Today the urban population of the nation is probably more heavily armed than at any time in history, largely because the close of World War II left the participating countries with a huge surplus of militarily obsolescent but still quite usable guns. These could be sold nowhere in the world but in the United States, since no other country large enough and wealthy enough to provide a good market would have them. More weapons became available again in the 1950’s, when NATO forces switched to a uniform cartridge and abandoned a stock of outmoded rifles. These again flooded the United States, including about 100,000 Italian Carcanos of the type with which John F. Kennedy was killed. Imported very cheaply, sometimes at less than a dollar apiece, these weapons could be sold at enormous profit but still inexpensively—the one that killed Kennedy cost $12.78.
It has been estimated that between five and seven million foreign weapons were imported into the United States between 1959 and 1963. Between 1965 and 1968 handgun imports rose from 346,000 to 1,155,000. Domestic industries that make cheap handguns are approaching an annual production of 500,000 pistols a year. Thus a nation in the midst of a serious political crisis, which has frequently provoked violence, is afloat with weapons—perhaps as many as fifty million of them—in civilian hands. An Opinion Research poll of September, 1968, showed that 34 per cent of a national sample of white families and 24 per cent of blacks admitted to having guns. With groups like the Black Panthers and right-wing cranks like the Minute Men, not to speak of numerous white vigilante groups, well armed for trouble, the United States finds itself in a situation faced by no other Western nation. One must ask: What are the historical forces that have led a supposedly well-governed nation into such a dangerous position?
It is very easy, in interpreting American history, to give the credit and the blame for almost everything to the frontier, and certainly this temptation is particularly strong where guns are concerned. After all, for the first 250 years of their history Americans were an agricultural people with a continuing history of frontier expansion. At the very beginning the wild continent abounded with edible game, and a colonizing people still struggling to control the wilderness and still living very close to the subsistence level found wild game an important supplement to their diet. Moreover, there were no enforceable feudal inhibitions against poaching by the common man, who was free to roam where he could and shoot what he could and who ate better when he shot better. Furthermore, all farmers, but especially farmers in a lightly settled agricultural country, need guns for the control of wild vermin and predators. The wolf, as we still say, has to be kept from the door.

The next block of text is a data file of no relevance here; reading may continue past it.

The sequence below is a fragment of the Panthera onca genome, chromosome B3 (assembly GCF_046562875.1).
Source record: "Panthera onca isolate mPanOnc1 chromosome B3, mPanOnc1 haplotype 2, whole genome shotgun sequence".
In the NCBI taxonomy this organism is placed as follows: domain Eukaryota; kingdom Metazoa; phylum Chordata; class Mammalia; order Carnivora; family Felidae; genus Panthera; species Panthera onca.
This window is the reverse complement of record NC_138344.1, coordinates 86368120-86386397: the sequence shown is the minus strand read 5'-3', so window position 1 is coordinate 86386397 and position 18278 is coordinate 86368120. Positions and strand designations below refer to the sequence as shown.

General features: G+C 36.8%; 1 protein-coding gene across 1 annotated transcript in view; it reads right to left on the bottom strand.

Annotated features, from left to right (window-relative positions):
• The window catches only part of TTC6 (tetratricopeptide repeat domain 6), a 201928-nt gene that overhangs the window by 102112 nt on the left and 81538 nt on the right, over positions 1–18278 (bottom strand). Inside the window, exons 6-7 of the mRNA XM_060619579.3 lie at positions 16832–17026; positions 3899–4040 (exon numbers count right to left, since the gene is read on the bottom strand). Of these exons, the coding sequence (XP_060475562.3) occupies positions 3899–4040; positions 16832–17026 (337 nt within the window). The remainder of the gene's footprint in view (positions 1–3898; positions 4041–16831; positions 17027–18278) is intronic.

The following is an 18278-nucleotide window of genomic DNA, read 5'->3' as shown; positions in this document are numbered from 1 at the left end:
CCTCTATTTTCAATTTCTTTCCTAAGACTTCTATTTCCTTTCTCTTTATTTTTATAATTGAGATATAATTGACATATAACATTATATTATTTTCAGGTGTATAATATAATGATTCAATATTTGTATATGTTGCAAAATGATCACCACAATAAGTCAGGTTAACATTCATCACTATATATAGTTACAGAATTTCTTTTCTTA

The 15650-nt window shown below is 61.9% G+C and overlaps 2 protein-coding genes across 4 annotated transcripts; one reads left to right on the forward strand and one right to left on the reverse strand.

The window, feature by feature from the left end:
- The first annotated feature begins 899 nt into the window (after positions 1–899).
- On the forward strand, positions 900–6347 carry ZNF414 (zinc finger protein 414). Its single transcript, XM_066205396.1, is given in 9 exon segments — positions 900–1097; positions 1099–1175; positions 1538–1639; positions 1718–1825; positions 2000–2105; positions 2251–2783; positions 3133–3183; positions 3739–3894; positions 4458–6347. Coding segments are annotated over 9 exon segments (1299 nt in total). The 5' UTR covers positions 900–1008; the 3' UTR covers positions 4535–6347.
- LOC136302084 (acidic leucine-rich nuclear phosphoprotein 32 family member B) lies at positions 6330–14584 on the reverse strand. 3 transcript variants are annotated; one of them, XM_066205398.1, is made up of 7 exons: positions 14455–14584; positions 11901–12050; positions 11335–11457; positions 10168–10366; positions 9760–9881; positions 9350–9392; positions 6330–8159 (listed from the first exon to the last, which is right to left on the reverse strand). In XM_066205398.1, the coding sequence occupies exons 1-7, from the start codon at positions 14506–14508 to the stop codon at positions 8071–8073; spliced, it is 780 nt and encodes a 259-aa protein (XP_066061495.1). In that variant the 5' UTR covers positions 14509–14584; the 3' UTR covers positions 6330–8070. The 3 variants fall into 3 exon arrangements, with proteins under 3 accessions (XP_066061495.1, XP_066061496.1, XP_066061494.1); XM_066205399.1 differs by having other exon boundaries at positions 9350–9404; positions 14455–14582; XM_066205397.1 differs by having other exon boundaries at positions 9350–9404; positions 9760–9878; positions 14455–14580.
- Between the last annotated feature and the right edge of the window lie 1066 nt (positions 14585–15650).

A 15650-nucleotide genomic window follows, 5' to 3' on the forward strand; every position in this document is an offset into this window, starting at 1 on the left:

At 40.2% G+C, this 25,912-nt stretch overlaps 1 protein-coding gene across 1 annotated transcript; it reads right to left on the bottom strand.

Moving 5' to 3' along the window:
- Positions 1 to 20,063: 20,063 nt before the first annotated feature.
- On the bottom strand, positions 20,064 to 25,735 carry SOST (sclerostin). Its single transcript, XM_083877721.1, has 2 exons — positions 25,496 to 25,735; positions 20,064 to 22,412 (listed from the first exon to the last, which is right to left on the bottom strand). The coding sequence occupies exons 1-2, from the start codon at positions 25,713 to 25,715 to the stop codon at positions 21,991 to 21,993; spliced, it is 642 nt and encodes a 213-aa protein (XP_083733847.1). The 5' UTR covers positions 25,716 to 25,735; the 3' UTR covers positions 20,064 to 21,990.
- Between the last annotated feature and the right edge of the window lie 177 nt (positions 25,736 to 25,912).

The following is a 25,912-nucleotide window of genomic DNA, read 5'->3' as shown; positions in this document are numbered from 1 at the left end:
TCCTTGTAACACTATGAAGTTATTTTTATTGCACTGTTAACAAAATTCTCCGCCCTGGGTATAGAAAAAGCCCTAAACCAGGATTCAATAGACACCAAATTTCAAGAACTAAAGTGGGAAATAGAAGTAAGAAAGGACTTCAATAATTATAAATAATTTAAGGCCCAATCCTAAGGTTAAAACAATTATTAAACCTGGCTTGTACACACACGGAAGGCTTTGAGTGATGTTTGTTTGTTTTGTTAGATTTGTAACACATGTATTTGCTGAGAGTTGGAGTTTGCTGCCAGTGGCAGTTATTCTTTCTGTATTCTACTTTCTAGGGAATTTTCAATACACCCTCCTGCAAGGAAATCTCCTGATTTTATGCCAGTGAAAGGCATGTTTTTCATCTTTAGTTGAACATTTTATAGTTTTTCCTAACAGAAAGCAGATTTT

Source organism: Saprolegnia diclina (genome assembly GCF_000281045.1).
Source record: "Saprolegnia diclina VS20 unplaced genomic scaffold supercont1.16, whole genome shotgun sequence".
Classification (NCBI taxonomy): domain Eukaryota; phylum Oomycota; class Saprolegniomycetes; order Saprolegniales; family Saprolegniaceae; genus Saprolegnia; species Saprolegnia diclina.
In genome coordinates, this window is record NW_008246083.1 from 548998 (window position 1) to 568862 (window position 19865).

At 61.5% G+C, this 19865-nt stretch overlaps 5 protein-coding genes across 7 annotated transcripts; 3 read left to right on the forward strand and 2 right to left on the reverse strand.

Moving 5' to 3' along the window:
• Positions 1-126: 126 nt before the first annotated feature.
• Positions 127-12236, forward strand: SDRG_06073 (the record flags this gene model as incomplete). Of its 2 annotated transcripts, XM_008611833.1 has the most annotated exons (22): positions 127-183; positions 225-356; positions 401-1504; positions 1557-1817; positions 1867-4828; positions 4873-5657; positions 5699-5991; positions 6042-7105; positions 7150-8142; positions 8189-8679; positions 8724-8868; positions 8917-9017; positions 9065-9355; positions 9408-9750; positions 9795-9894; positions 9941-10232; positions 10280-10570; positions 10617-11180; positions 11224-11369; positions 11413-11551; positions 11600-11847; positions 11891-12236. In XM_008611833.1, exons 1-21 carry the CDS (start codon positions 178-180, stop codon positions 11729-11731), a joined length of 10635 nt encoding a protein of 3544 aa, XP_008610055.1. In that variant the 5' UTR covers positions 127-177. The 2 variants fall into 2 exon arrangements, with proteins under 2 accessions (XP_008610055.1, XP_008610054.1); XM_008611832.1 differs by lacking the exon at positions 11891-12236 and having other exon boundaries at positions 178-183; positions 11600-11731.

Finally, and no less imperatively, there were the Indians, who were all too often regarded by American frontiersmen as another breed of wild animal. The situation of the Indians, constantly under new pressures from white encroachments, naturally commands modern sympathy. But they were in fact, partly from the very desperation of their case, often formidable, especially in the early days when they were an important force in the international rivalries of England, France, and Spain in North America. Like the white man they had guns, and like him they committed massacres. Modern critics of our culture who, like Susan Sontag, seem to know nothing of American history, who regard the white race as a “cancer” and assert that the United States was “founded on a genocide,” may fantasize that the Indians fought according to the rules of the Geneva Convention. But in the tragic conflict of which they were to be the chief victims, they were capable of striking terrible blows. In King Philip’s War (1675-76) they damaged half the towns of New England, destroyed a dozen, and killed an estimated one out of every sixteen males of military age among the settlers. Later the Deerfield and other frontier massacres left powerful scars on the frontier memory, and in the formative days of the colonial period wariness of sudden Indian raids and semimilitary preparations to combat them were common on the western borders of settlement. Men and women, young and old, were all safer if they could command a rifle. “A well grown boy,” remembered the Reverend Joseph Doddridge of his years on the Virginia frontier, “at the age of twelve or thirteen years, was furnished with a small rifle and shot-pouch. He then became a fort soldier, and had his port-hole assigned him. Hunting squirrels, turkeys and raccoons, soon made him expert in the use of his gun.”
That familiarity with the rifle, which was so generally inculcated on the frontier, had a good deal to do with such successes as Americans had in the battles of the Revolution. The Pennsylvania rifle, developed by German immigrants, was far superior to Brown Bess, the regulation military musket used by British troops. This blunt musket, an inaccurate weapon at any considerable distance, was used chiefly to gain the effect of mass firepower in open field maneuvers at relatively close range. The long, slender Pennsylvania rifle, which had a bored barrel that gave the bullet a spin, had a flatter and more direct trajectory, and in skilled hands it became a precision instrument. More quickly loaded and effective at a considerable distance, it was singularly well adapted not only to the shooting of squirrels but to the woodsman’s shoot-and-hide warfare. It struck such terror into the hearts of British regulars as to cause George Washington to ask that as many of his troops as possible be dressed in the frontiersman’s hunting shirt, since the British thought “every such person a complete Marksman.” The rifle went a long way to make up for the military inconsistencies and indifferent discipline of American militiamen, and its successes helped to instill in the American mind a conviction of the complete superiority of the armed yeoman to the military professionals of Europe.